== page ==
When managing a property from afar, you will need a property management firm obviously. Rates appear to be very similar from what we are used to back home. One item is far more expensive in Germany, which are the closing costs. Depending on where you buy in Germany, the total closing costs range between about 10-15% of the purchase price. This is primarily caused by higher land transfer taxes and costs for the realtor.


Now,  rental income from various German properties does appear to be appealing, but then taxes have not been paid yet! We don’t know much about German taxes. It was therefore time to talk to some experts, so we reached out to Mr. and Mrs. W from They lived in Germany for the longest time and currently own 6 properties that they rent out. They have relocated to Romania and are technically FI on their Real Estate investments.

Investing at the Neighbours: taxes
Investing at the Neighbours: taxes

We had a great call for nearly 2 hours on Friday night about German RE and FIRE in general, which was great fun indeed. We also got some interesting tips to check out. However, there is lots more to discuss and we are still to setup another chat to continue the discussions. Thanks again Mr. W for your time, much appreciated!

In the Netherland you have to pay wealth tax on your RE investments. This is a rather favorable system in the sense that you can keep your tax bill limited (you can use your debts/mortgages and the assessed value of the property in rented state to limit your wealth and therefore taxes). But when investing in Germany, it appears you will have to pay source taxes. The system in Germany is different and income from RE investments is considered under income tax, for which the tax rates are much higher (starts at around 10% and goes up to 40% in steps).

Because our primary country for tax purposes is not Germany (but the Netherlands), there is also no tax exception on the first €8.500 p.p. In short, we would start to pay taxes on every (net) euro we would earn from RE investments. There is a tax treaty between Germany and the Netherlands, so we might still be able to limit/avoid double taxation. That being said, we have lots more homework to do here.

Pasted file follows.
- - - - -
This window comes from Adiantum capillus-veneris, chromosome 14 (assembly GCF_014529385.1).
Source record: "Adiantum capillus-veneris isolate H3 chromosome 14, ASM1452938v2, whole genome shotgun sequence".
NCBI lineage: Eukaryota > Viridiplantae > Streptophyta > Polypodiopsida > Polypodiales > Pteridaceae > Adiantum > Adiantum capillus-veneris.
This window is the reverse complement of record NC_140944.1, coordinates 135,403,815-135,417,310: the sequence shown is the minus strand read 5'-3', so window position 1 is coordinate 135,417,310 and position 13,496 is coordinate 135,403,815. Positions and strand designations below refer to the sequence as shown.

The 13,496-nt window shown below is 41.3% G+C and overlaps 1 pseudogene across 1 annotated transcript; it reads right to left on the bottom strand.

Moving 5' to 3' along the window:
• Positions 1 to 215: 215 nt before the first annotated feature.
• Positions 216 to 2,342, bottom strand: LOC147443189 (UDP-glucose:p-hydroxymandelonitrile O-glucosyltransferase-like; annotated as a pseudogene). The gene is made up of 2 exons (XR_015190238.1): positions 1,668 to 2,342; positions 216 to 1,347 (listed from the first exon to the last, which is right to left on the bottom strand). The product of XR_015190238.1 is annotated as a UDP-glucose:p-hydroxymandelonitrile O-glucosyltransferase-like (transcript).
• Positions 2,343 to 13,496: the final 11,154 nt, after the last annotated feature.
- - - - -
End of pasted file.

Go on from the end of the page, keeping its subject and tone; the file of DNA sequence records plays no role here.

Other Items to Consider

There is definitely some work to be done on the taxes side of things, but there are also some other things to consider (good and bad):

  • The properties are not “around the corner”, you need to manage them from afar (added risk);
  • Our German is not that great right now, so the language barrier plays a part too (added risk);
  • Finding a good property management firm that you can trust is a must (difficult);
  • Local by-laws and their implications;
  • How do the tenant protection laws work in Germany (added risk);
  • Insurances, currently we don’t know if they are similar to the Netherlands, in terms of coverage and price;
  • You might need to make the occasional trip to Germany to check out the property (yeah, holiday opportunity too!);
  • You will need to make sure contractors are not screwing you over for renovations and/or repairs (ties in with note above on management firms);
  • The property purchase costs are relatively low per square meter, however, this also means that you will have to consider a higher maintenance budget per property (i.e. a higher rate than say 2.5-3.5% of the property value). For example, you can buy a large house for €250.000-€300.000 (with 8 rental units), which is in good condition. In the Netherlands you might make a maintenance reservation of say €6.500-7.500 per year. But with a large German property with 8 kitchens, 8 bathrooms and a large exterior surface, this reservation is likely too low. Especially since labor and materials cost are about the same in Germany as in the Netherlands. Again, some homework is in order to find out what is appropriate.